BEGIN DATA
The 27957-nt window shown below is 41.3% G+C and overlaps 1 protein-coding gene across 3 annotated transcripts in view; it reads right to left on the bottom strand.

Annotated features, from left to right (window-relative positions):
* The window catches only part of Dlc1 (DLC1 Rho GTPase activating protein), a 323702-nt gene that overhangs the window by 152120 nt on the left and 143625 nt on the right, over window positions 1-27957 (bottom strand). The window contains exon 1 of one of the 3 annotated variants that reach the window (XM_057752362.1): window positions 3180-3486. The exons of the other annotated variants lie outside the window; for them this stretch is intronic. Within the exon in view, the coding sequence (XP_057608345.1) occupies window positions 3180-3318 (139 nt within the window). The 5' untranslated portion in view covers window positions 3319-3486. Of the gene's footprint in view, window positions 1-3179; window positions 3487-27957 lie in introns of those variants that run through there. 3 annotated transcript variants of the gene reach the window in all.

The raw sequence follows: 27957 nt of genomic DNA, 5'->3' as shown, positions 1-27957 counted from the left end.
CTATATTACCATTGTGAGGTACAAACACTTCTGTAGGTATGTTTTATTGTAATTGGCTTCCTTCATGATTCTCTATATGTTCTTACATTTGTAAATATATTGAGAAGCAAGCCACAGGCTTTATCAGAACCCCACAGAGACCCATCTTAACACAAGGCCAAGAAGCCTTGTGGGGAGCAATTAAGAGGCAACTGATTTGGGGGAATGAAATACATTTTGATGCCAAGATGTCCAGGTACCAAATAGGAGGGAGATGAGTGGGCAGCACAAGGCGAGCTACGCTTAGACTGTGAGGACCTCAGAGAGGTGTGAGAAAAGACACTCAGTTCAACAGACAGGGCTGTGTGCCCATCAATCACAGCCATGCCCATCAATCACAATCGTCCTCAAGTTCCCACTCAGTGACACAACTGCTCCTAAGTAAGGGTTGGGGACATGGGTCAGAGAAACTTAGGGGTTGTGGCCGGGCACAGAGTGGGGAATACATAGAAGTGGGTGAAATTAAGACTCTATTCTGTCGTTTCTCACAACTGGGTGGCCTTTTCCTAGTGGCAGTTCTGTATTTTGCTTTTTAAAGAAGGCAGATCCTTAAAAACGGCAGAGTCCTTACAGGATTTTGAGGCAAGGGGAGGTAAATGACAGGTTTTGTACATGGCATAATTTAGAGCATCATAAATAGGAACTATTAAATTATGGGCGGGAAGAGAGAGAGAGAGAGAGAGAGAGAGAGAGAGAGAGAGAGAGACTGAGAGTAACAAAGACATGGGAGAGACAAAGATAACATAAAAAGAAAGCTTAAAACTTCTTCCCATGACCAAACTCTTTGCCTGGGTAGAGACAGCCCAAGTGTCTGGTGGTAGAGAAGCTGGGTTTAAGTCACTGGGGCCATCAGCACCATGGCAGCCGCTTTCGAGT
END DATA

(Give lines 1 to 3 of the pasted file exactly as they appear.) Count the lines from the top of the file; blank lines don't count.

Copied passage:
The 27957-nt window shown below is 41.3% G+C and overlaps 1 protein-coding gene across 3 annotated transcripts in view; it reads right to left on the bottom strand.

Annotated features, from left to right (window-relative positions):
* The window catches only part of Dlc1 (DLC1 Rho GTPase activating protein), a 323702-nt gene that overhangs the window by 152120 nt on the left and 143625 nt on the right, over window positions 1-27957 (bottom strand). The window contains exon 1 of one of the 3 annotated variants that reach the window (XM_057752362.1): window positions 3180-3486. The exons of the other annotated variants lie outside the window; for them this stretch is intronic. Within the exon in view, the coding sequence (XP_057608345.1) occupies window positions 3180-3318 (139 nt within the window). The 5' untranslated portion in view covers window positions 3319-3486. Of the gene's footprint in view, window positions 1-3179; window positions 3487-27957 lie in introns of those variants that run through there. 3 annotated transcript variants of the gene reach the window in all.